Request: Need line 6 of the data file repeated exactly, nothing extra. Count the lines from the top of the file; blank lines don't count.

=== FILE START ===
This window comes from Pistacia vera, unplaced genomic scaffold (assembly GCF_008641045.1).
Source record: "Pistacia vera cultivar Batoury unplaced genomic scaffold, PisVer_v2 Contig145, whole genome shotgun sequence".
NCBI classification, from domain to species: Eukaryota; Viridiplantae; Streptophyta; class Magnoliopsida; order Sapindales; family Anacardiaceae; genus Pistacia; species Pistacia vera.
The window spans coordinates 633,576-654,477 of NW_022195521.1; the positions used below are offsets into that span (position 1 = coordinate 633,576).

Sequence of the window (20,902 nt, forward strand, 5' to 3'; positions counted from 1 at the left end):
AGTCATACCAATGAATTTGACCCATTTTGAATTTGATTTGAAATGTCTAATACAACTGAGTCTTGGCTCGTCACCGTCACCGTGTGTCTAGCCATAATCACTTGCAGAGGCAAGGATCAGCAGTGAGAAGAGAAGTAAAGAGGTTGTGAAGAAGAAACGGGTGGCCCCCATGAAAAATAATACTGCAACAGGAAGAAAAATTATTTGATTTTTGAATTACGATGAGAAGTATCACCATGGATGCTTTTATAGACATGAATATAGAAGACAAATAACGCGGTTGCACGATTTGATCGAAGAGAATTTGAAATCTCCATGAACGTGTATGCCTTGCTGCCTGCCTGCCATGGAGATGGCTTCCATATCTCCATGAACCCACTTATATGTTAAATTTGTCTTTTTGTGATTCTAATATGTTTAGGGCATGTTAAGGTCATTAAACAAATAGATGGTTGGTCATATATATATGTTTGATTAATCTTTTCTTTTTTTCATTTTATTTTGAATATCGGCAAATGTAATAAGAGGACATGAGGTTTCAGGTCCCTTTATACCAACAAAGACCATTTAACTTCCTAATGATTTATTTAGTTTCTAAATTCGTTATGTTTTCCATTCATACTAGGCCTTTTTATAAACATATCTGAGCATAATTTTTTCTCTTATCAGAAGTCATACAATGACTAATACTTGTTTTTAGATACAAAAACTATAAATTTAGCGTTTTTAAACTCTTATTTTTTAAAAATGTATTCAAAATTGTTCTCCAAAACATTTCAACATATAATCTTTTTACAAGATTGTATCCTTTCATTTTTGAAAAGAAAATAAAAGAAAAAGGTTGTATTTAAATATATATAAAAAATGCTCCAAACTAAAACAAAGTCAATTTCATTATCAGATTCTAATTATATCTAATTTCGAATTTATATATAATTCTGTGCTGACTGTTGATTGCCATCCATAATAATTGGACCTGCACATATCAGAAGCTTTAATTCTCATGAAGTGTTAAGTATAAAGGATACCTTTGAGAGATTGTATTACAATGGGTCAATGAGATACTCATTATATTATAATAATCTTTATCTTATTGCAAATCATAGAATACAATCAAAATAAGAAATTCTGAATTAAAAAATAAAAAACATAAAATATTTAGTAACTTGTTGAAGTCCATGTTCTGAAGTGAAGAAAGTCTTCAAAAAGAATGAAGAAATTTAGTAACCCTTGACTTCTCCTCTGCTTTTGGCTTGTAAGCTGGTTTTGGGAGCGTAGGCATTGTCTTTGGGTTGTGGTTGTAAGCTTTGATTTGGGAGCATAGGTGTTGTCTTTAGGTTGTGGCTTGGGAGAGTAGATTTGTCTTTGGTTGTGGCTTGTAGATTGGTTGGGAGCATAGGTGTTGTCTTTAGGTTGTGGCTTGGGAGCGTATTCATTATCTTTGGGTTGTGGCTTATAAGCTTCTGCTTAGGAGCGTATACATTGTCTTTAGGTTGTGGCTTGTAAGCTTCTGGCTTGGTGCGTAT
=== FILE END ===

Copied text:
AGTCATACCAATGAATTTGACCCATTTTGAATTTGATTTGAAATGTCTAATACAACTGAGTCTTGGCTCGTCACCGTCACCGTGTGTCTAGCCATAATCACTTGCAGAGGCAAGGATCAGCAGTGAGAAGAGAAGTAAAGAGGTTGTGAAGAAGAAACGGGTGGCCCCCATGAAAAATAATACTGCAACAGGAAGAAAAATTATTTGATTTTTGAATTACGATGAGAAGTATCACCATGGATGCTTTTATAGACATGAATATAGAAGACAAATAACGCGGTTGCACGATTTGATCGAAGAGAATTTGAAATCTCCATGAACGTGTATGCCTTGCTGCCTGCCTGCCATGGAGATGGCTTCCATATCTCCATGAACCCACTTATATGTTAAATTTGTCTTTTTGTGATTCTAATATGTTTAGGGCATGTTAAGGTCATTAAACAAATAGATGGTTGGTCATATATATATGTTTGATTAATCTTTTCTTTTTTTCATTTTATTTTGAATATCGGCAAATGTAATAAGAGGACATGAGGTTTCAGGTCCCTTTATACCAACAAAGACCATTTAACTTCCTAATGATTTATTTAGTTTCTAAATTCGTTATGTTTTCCATTCATACTAGGCCTTTTTATAAACATATCTGAGCATAATTTTTTCTCTTATCAGAAGTCATACAATGACTAATACTTGTTTTTAGATACAAAAACTATAAATTTAGCGTTTTTAAACTCTTATTTTTTAAAAATGTATTCAAAATTGTTCTCCAAAACATTTCAACATATAATCTTTTTACAAGATTGTATCCTTTCATTTTTGAAAAGAAAATAAAAGAAAAAGGTTGTATTTAAATATATATAAAAAATGCTCCAAACTAAAACAAAGTCAATTTCATTATCAGATTCTAATTATATCTAATTTCGAATTTATATATAATTCTGTGCTGACTGTTGATTGCCATCCATAATAATTGGACCTGCACATATCAGAAGCTTTAATTCTCATGAAGTGTTAAGTATAAAGGATACCTTTGAGAGATTGTATTACAATGGGTCAATGAGATACTCATTATATTATAATAATCTTTATCTTATTGCAAATCATAGAATACAATCAAAATAAGAAATTCTGAATTAAAAAATAAAAAACATAAAATATTTAGTAACTTGTTGAAGTCCATGTTCTGAAGTGAAGAAAGTCTTCAAAAAGAATGAAGAAATTTAGTAACCCTTGACTTCTCCTCTGCTTTTGGCTTGTAAGCTGGTTTTGGGAGCGTAGGCATTGTCTTTGGGTTGTGGTTGTAAGCTTTGATTTGGGAGCATAGGTGTTGTCTTTAGGTTGTGGCTTGGGAGAGTAGATTTGTCTTTGGTTGTGGCTTGTAGATTGGTTGGGAGCATAGGTGTTGTCTTTAGGTTGTGGCTTGGGAGCGTATTCATTATCTTTGGGTTGTGGCTTATAAGCTTCTGCTTAGGAGCGTATACATTGTCTTTAGGTTGTGGCTTGTAAGCTTCTGGCTTGGTGCGTAT